Successful disentanglement of a gray whale on 24 April 2020

An adult gray whale entangled in Dungeness crab line and gear was successfully freed off Port Angeles on Friday, 24 April 2020. The whale was originally reported that morning by personnel with the Washington Department of Natural Resources (WDNR) who then stood by the whale along with officers from WDFW, until a rescue team could get there. Two researchers from Cascadia Research Collective (CRC) trained in disentanglement (John Calambokidis and Kiirsten Flynn) supported and coordinating with NOAA and SR3 began by documenting the nature and type of entanglement. They then deployed a satellite tracking buoy to mark the whale’s position and for tracking in case they were not able to free the whale. Once they understood how the whale was entangled, they made a cut to a key line coming from the mouth of the whale across the back and connecting to the trap gear below. Finally, they applied some gentle drag to pull the rest of the gear including the floats free from the whale. The whale appeared in good health and was followed for over an hour and appeared to be behaving normally once it was freed. Part of the exciting event was streamed live on KOMO and KING TV stations who had a helicopter circling high above (link to KING).

Entanglements have been a growing concern for whales (link to NOAA site) along the US West Coast. The response efforts are crucial to documenting the types of entanglement and gear involved and where possible rescue of the whale. Although any line or net in the water can entangle whales, research has shown that large whales are primarily caught in actively fished gear, as was the situation in this case. Critical to the success of this effort was the quick report from WDNR and their willingness, along with WDFW to stand by with the whale until the response vessel was on scene and then stayed as support through the operation. The response was further helped by the excellent weather condition, the location of the whale, the whale being relatively cooperative, and the nature of the entanglement.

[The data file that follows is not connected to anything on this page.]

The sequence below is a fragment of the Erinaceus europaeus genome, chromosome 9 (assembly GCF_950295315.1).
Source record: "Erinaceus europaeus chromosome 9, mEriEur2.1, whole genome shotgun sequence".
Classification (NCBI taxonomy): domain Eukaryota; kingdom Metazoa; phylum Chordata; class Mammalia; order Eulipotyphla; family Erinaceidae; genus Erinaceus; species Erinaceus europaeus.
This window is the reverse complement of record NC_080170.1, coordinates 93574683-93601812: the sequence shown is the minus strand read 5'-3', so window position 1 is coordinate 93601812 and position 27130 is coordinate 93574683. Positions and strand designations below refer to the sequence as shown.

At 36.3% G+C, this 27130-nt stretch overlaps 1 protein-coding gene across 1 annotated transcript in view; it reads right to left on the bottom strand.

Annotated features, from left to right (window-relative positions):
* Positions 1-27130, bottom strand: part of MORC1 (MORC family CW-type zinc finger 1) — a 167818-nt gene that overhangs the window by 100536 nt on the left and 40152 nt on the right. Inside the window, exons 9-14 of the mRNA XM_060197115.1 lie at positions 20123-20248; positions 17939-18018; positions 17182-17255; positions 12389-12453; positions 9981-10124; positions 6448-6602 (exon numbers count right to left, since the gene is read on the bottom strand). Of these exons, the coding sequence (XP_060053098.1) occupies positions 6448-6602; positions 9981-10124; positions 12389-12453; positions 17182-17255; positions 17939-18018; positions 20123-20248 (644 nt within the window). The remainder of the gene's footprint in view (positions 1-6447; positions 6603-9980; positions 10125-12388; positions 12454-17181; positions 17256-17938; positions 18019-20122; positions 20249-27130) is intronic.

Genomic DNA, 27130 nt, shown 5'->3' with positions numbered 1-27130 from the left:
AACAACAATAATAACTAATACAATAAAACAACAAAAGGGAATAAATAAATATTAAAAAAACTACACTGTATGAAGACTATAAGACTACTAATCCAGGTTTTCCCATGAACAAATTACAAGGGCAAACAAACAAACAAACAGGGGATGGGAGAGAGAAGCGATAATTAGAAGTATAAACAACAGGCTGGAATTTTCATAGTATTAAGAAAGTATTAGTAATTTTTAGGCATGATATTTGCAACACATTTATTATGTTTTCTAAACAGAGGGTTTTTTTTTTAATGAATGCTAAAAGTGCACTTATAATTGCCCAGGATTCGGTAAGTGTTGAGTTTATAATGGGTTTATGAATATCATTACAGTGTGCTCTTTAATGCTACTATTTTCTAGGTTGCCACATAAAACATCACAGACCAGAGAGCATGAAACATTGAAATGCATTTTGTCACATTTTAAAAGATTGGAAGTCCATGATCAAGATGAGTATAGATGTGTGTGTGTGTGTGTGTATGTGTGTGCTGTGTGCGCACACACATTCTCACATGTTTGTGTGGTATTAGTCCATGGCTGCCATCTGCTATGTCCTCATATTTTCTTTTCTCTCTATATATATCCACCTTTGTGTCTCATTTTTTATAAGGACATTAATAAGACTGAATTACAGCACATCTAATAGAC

Please see the series of photographs below showing the progression of the response, including final photograph from air of whale free of gear.


The first two photos below show the whale in its initial entanglement configuration.


Here are a couple of underwater images of the entanglement configuration before and after the cut of the line across the whale’s back.


Below is a photo from the news helicopter showing CRC responders attaching single tyne grapple to the telemetry buoy line to add more drag to pull line free. This was done after a cut was made to the line on the back of the whale, that went from the left side of the mouth, over it’s back, to the right side of the animal and then down to the gear.


Another photo below is from Komo News 4 showing the whale swimming gear free.